Trade Union Bill may violate human rights, Tories’ own watchdog warns
The report, released by the Equality and Human Rights Commission (EHRC) as the House of Lords prepares to debate the bill on Monday, found “the regressive nature of measures” may violate the UK’s obligations under international human rights treaties.
Loran McGregor, a member of the EHRC, said: “As it stands, the Trade Union Bill is in danger of imposing potentially unlawful restrictions on everyone’s basic human right to strike.
“Joining a trade union and peacefully picketing outside workplaces is a right not a privilege, and restrictions have to be properly justified and proportionate.”
The legislation would impose several new hurdles for strikers, including the mandated selection of a picket supervisor who must wear an identifying badge and give personal details to the police. The Bill would also give ministers the power to make amendments to legislation concerning the amount of time members can spend on union activities at work, known as facility time, within the public sector.
“In the Commission’s analysis, these open-ended powers could be used to introduce disproportionate interference to freedom of association rights under Article 11 [of the European Convention on Human Rights],” the report says.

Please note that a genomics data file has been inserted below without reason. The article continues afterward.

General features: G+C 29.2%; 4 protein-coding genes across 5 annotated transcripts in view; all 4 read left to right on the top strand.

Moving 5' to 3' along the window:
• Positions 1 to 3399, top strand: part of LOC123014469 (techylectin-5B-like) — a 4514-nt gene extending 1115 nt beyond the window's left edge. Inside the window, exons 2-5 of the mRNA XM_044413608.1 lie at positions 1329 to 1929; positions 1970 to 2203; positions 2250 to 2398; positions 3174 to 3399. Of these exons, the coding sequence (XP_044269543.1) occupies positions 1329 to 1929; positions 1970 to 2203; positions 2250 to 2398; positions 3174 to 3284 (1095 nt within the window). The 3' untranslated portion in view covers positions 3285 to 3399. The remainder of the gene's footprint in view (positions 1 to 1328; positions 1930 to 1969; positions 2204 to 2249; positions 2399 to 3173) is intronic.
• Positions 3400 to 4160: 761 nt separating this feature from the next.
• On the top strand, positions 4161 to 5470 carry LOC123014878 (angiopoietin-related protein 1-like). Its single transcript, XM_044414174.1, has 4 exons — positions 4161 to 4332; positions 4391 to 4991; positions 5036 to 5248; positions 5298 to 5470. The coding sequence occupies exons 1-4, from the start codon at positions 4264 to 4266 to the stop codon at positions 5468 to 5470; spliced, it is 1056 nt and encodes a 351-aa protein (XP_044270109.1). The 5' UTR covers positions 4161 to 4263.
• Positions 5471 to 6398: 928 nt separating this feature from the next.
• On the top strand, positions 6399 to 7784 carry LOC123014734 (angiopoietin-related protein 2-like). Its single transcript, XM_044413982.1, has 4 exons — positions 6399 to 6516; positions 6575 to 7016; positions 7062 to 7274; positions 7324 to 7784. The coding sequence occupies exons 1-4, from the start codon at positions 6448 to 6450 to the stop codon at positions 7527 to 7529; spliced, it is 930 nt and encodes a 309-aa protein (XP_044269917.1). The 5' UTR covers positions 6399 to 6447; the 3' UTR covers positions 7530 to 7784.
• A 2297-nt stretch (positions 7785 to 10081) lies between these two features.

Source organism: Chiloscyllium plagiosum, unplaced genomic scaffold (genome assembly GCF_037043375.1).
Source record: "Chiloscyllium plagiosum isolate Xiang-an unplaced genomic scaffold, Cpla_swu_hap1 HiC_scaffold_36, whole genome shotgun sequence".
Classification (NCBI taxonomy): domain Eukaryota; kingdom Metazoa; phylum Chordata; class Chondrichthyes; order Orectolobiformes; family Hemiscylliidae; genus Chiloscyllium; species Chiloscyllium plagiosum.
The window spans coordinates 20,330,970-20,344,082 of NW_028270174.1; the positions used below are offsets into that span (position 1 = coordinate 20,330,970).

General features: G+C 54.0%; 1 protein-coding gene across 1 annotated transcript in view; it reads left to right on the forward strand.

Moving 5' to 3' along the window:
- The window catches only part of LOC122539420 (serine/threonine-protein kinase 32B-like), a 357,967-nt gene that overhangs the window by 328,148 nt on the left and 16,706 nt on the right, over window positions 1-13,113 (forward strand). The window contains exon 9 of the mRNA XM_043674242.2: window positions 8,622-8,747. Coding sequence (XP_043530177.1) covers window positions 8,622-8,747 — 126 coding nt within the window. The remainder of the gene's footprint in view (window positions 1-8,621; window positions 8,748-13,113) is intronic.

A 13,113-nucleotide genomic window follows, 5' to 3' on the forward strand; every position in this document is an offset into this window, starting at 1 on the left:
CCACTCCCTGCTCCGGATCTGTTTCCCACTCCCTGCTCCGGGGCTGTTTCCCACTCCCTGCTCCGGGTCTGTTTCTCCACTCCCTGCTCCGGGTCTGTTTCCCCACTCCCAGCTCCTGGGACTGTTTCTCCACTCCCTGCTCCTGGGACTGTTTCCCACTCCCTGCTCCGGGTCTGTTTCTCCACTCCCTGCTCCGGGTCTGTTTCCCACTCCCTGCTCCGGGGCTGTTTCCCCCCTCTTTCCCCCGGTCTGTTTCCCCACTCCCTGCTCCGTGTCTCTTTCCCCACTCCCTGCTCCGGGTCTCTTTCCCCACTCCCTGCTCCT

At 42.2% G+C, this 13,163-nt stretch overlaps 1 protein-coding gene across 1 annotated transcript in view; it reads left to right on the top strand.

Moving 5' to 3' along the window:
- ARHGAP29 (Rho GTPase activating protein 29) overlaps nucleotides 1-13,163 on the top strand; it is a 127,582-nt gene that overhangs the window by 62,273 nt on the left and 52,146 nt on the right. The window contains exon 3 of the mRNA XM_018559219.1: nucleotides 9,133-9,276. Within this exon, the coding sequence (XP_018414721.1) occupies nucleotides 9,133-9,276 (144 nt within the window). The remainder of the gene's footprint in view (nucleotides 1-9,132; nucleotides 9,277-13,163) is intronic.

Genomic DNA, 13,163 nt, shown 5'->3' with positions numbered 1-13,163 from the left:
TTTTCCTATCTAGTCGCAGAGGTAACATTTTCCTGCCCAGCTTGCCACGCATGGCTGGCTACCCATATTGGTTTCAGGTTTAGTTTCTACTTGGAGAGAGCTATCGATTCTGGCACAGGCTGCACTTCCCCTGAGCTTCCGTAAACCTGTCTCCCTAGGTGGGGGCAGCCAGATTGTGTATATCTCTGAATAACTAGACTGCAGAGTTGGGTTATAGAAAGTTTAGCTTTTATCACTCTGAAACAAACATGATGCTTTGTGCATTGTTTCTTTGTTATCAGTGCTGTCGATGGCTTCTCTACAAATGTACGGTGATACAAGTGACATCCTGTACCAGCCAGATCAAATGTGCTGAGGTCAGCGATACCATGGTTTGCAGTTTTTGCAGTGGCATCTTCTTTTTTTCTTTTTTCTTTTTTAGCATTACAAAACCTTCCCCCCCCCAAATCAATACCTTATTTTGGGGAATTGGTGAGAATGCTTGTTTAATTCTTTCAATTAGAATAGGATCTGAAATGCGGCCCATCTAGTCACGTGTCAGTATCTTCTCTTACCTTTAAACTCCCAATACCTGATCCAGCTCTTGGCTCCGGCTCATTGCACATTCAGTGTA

Employment Minister Nick Boles dismissed the EHRC’s concerns.
“We have carefully considered all of the legal issues throughout the passage of the Bill and are completely satisfied that we are compliant with our international obligations,” he said.
Trade Union Congress (TUC) General Secretary Frances O’Grady said: “This Bill isn’t about how many people vote in a strike ballot. It’s about the government’s real plan: taking power away from workers and giving it to the bosses.
“People aren’t stupid. They know who this Bill is really for.”
Labour leaders have called for the Bill to be scrapped altogether, decrying it as partisan and unfair because of a provision which would require Labour affiliated union members to opt in to pay a levy to the party, rather than paying automatically with an option to opt out under the current system.
Labour estimates it could lose up to £6 million (US$8.7 million) in funding from the change, according to a leaked document seen by the Guardian.
Former Labour General Secretary Lord Collins told the newspaper: “These changes are entirely partisan, unfair and going to hit the income of the party and union political funds very hard.
“No balancing measure is being taken to cap the donations of the Conservative Party.”